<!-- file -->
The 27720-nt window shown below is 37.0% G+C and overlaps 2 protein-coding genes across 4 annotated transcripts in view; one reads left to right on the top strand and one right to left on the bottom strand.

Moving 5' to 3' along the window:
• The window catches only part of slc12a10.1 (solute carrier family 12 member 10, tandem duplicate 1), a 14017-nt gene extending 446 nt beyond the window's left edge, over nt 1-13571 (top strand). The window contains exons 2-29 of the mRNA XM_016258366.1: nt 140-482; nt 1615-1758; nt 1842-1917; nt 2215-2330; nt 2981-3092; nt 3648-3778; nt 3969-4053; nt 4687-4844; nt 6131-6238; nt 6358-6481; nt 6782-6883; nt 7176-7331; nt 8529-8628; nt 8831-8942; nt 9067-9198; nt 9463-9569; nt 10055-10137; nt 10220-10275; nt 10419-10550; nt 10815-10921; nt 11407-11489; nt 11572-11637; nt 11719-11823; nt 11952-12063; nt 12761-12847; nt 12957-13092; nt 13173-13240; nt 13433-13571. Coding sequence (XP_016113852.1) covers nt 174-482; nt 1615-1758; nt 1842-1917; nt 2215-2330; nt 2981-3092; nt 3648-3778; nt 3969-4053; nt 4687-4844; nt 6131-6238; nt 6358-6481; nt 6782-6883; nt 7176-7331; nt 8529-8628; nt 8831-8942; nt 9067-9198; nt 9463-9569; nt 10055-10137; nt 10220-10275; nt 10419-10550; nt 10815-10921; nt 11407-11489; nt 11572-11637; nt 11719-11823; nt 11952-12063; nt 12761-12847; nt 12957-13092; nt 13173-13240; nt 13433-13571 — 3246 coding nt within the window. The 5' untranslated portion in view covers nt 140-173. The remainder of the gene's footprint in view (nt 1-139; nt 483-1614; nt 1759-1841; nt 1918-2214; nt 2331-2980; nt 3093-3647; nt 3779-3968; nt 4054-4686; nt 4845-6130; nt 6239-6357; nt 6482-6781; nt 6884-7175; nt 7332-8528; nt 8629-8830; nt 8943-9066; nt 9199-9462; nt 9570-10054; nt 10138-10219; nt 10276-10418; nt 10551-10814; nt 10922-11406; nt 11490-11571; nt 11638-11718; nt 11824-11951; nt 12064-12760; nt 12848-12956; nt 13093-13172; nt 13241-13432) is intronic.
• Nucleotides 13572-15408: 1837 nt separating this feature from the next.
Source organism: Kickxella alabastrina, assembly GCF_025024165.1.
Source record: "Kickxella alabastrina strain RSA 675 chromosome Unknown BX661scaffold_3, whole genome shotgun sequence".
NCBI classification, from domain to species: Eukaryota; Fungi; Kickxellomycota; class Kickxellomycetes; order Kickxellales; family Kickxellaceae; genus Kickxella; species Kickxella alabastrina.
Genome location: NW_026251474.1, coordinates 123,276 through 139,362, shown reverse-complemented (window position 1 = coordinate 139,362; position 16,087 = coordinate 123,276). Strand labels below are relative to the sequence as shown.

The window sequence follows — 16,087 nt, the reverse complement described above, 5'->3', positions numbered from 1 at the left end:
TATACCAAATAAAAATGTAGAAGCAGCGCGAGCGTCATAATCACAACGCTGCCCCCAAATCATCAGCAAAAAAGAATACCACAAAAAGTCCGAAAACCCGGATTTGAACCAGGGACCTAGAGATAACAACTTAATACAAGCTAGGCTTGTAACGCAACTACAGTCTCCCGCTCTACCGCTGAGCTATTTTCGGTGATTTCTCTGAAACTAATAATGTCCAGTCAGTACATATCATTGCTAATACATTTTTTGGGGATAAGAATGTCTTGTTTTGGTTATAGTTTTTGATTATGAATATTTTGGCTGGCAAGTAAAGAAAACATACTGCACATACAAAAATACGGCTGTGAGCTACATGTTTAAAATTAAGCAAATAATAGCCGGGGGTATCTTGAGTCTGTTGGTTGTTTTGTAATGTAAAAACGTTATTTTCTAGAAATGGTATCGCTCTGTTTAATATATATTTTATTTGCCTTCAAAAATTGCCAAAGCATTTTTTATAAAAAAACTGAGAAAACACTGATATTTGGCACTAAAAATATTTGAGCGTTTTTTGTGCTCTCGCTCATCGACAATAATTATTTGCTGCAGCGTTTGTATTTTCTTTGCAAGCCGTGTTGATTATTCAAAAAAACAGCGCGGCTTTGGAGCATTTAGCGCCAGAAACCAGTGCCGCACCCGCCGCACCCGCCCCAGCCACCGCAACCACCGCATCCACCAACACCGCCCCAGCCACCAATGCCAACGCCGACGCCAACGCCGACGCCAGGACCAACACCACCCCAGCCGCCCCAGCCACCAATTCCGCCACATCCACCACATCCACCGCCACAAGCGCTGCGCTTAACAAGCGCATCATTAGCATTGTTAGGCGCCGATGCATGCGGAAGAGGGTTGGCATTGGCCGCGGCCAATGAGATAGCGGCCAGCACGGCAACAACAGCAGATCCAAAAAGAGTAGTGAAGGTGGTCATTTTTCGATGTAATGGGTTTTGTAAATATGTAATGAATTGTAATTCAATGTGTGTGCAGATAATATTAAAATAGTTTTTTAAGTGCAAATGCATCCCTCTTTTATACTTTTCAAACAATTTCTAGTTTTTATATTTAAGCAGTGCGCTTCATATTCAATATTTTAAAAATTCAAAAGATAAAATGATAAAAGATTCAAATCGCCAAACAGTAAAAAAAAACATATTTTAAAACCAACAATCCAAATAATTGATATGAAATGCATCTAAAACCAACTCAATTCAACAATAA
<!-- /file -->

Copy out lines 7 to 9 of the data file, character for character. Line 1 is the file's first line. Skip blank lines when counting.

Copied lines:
NCBI classification, from domain to species: Eukaryota; Fungi; Kickxellomycota; class Kickxellomycetes; order Kickxellales; family Kickxellaceae; genus Kickxella; species Kickxella alabastrina.
Genome location: NW_026251474.1, coordinates 123,276 through 139,362, shown reverse-complemented (window position 1 = coordinate 139,362; position 16,087 = coordinate 123,276). Strand labels below are relative to the sequence as shown.

The window sequence follows — 16,087 nt, the reverse complement described above, 5'->3', positions numbered from 1 at the left end: